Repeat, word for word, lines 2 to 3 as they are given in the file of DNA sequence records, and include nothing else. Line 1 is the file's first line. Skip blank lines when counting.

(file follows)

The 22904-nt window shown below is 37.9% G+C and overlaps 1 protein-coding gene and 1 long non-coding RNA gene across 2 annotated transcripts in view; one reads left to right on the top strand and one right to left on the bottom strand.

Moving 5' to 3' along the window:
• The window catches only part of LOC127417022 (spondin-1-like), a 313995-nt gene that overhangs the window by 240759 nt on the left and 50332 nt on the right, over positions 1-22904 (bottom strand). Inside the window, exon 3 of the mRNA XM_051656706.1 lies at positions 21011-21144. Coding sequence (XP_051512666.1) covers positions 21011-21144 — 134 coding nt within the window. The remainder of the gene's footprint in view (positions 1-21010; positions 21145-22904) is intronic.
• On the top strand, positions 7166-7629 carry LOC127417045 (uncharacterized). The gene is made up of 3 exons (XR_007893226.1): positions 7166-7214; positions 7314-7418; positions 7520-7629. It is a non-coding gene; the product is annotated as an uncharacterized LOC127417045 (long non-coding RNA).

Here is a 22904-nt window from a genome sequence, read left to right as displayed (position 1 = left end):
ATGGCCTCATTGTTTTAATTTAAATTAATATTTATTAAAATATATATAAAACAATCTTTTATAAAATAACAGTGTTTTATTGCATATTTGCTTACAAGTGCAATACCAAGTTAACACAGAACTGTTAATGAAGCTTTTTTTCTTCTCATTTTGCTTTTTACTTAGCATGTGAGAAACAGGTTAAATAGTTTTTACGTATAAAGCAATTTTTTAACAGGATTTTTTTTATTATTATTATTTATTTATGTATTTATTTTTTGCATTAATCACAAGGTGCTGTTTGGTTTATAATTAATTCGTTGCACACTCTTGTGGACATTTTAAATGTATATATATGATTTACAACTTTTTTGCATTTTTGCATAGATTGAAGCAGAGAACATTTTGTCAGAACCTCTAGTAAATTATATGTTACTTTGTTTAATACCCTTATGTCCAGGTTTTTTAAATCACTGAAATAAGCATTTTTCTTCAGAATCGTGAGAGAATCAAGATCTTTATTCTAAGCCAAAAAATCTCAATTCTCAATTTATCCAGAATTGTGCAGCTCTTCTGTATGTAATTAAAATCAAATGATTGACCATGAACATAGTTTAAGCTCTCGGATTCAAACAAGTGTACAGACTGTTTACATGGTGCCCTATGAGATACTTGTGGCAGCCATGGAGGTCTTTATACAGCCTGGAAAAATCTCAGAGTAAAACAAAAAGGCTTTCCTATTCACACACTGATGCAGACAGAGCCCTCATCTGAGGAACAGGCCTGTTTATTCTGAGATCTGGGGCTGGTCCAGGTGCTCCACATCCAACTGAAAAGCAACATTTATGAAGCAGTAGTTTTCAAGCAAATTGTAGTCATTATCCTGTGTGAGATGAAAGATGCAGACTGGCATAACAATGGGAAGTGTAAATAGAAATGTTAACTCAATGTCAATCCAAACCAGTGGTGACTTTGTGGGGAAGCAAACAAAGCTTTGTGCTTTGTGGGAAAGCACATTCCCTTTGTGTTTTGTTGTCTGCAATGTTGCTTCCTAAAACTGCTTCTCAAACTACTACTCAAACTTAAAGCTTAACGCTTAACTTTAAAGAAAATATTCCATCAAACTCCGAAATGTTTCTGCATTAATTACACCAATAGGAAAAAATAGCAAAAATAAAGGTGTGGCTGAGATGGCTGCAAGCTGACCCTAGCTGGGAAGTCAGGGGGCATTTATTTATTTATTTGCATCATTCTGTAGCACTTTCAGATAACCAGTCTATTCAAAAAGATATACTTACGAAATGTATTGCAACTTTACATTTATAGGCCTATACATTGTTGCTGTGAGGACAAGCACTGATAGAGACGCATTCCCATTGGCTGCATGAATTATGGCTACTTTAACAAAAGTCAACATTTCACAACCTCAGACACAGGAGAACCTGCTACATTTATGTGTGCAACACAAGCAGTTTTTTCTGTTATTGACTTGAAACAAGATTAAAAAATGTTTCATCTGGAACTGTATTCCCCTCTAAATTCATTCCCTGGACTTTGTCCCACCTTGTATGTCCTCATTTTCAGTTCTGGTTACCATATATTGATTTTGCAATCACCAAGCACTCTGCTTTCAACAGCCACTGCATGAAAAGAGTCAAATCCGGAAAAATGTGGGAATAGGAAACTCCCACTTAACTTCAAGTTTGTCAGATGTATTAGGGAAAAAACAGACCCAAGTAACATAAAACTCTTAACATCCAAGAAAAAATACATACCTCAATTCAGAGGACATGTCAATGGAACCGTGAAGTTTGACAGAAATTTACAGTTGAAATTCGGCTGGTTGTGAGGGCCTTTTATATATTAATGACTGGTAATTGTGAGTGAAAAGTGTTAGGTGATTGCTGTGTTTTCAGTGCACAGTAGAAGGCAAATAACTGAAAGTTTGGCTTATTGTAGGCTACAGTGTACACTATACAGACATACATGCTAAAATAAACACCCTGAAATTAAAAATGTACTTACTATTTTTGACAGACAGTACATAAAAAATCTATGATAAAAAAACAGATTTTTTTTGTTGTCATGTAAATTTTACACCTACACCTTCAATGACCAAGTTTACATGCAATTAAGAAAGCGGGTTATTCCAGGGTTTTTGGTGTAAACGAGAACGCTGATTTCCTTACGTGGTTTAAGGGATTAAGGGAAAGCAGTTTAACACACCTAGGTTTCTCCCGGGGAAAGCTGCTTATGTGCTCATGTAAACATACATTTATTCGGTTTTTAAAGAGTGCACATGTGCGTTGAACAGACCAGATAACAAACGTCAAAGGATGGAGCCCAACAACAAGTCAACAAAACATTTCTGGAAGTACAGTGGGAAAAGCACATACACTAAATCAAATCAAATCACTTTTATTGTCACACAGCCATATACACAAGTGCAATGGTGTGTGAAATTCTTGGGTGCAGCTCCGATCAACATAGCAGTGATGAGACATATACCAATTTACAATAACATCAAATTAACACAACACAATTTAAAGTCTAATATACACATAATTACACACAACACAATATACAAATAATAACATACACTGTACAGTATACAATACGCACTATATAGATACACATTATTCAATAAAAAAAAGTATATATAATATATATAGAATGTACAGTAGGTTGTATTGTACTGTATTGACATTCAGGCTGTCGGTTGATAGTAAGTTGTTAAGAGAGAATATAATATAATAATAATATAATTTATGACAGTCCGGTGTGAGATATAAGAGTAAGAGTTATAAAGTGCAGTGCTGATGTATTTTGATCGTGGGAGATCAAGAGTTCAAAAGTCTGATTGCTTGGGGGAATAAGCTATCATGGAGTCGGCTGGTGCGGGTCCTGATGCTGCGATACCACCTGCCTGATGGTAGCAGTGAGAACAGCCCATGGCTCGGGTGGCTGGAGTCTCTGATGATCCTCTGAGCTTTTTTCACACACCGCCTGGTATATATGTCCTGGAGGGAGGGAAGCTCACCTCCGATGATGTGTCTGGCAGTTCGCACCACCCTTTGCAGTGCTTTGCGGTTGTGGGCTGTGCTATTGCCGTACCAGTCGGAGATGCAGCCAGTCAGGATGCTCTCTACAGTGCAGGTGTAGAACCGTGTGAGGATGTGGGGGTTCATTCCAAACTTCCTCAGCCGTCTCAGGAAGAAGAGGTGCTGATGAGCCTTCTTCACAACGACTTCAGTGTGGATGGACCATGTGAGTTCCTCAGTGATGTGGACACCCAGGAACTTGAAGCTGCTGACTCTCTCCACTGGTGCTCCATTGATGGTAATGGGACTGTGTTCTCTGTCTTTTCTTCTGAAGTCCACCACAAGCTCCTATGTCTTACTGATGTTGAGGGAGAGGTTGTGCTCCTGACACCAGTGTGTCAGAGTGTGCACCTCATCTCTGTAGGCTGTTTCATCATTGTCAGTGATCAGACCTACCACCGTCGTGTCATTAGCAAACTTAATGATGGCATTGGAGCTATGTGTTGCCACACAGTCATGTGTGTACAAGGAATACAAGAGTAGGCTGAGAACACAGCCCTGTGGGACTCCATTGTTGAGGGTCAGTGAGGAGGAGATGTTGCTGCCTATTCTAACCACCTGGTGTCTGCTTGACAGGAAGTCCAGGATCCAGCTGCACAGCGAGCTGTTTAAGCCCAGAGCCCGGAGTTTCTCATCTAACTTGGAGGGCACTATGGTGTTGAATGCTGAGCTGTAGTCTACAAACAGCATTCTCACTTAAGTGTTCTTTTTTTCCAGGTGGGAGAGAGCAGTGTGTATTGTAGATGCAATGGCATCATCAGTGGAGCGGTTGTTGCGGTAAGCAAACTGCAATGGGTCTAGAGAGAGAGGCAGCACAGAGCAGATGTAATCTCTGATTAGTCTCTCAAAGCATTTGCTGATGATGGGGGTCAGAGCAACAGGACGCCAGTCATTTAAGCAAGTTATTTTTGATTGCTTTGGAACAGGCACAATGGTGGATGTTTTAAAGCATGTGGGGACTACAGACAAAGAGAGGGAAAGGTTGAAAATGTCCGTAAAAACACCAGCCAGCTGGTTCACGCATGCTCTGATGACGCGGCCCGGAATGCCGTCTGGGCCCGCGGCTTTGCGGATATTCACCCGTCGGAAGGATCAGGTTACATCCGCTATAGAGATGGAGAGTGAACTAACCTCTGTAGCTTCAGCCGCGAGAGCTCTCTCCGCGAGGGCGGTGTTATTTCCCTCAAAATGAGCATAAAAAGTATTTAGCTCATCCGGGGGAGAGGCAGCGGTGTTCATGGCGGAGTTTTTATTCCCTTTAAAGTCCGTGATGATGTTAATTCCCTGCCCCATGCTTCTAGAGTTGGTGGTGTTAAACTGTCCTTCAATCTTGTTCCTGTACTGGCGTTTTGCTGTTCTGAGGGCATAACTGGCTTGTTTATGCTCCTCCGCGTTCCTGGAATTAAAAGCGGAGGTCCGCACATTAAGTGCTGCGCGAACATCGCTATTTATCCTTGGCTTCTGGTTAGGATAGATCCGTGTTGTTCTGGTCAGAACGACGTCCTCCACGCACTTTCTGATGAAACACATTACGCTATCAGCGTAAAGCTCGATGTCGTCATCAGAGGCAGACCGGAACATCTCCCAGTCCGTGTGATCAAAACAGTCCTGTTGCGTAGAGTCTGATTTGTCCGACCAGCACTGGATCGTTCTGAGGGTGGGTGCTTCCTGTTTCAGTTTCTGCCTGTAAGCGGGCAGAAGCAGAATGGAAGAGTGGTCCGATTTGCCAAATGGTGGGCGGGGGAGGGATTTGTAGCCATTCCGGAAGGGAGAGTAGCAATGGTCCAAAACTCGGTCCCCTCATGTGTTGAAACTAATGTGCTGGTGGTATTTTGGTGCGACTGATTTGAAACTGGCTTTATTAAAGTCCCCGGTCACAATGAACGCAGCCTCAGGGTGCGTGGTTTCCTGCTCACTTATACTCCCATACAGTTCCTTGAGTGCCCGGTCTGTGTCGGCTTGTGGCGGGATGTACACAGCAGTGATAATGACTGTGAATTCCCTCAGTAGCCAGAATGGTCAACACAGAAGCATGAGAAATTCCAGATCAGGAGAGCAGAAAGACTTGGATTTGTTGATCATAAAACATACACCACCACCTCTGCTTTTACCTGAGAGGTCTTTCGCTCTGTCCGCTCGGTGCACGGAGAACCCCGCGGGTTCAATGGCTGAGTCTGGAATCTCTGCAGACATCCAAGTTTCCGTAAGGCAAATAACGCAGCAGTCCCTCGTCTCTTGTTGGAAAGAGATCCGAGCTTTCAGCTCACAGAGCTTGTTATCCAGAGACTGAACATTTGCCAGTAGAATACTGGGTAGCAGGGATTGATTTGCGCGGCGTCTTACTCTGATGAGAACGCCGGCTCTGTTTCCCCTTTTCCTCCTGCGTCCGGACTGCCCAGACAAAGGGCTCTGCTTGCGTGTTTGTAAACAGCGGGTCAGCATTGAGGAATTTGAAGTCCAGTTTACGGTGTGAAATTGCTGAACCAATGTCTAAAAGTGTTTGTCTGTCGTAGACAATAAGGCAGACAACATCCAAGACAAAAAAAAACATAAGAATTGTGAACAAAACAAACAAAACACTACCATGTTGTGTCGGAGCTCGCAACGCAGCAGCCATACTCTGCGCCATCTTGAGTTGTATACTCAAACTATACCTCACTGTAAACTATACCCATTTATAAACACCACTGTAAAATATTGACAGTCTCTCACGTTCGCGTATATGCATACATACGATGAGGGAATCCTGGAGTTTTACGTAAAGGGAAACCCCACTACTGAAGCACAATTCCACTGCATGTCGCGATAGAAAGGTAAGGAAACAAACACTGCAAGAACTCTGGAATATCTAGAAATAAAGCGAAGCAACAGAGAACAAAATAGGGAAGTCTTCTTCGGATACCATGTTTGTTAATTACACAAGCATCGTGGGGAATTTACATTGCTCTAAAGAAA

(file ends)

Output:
Moving 5' to 3' along the window:
• The window catches only part of LOC127417022 (spondin-1-like), a 313995-nt gene that overhangs the window by 240759 nt on the left and 50332 nt on the right, over positions 1-22904 (bottom strand). Inside the window, exon 3 of the mRNA XM_051656706.1 lies at positions 21011-21144. Coding sequence (XP_051512666.1) covers positions 21011-21144 — 134 coding nt within the window. The remainder of the gene's footprint in view (positions 1-21010; positions 21145-22904) is intronic.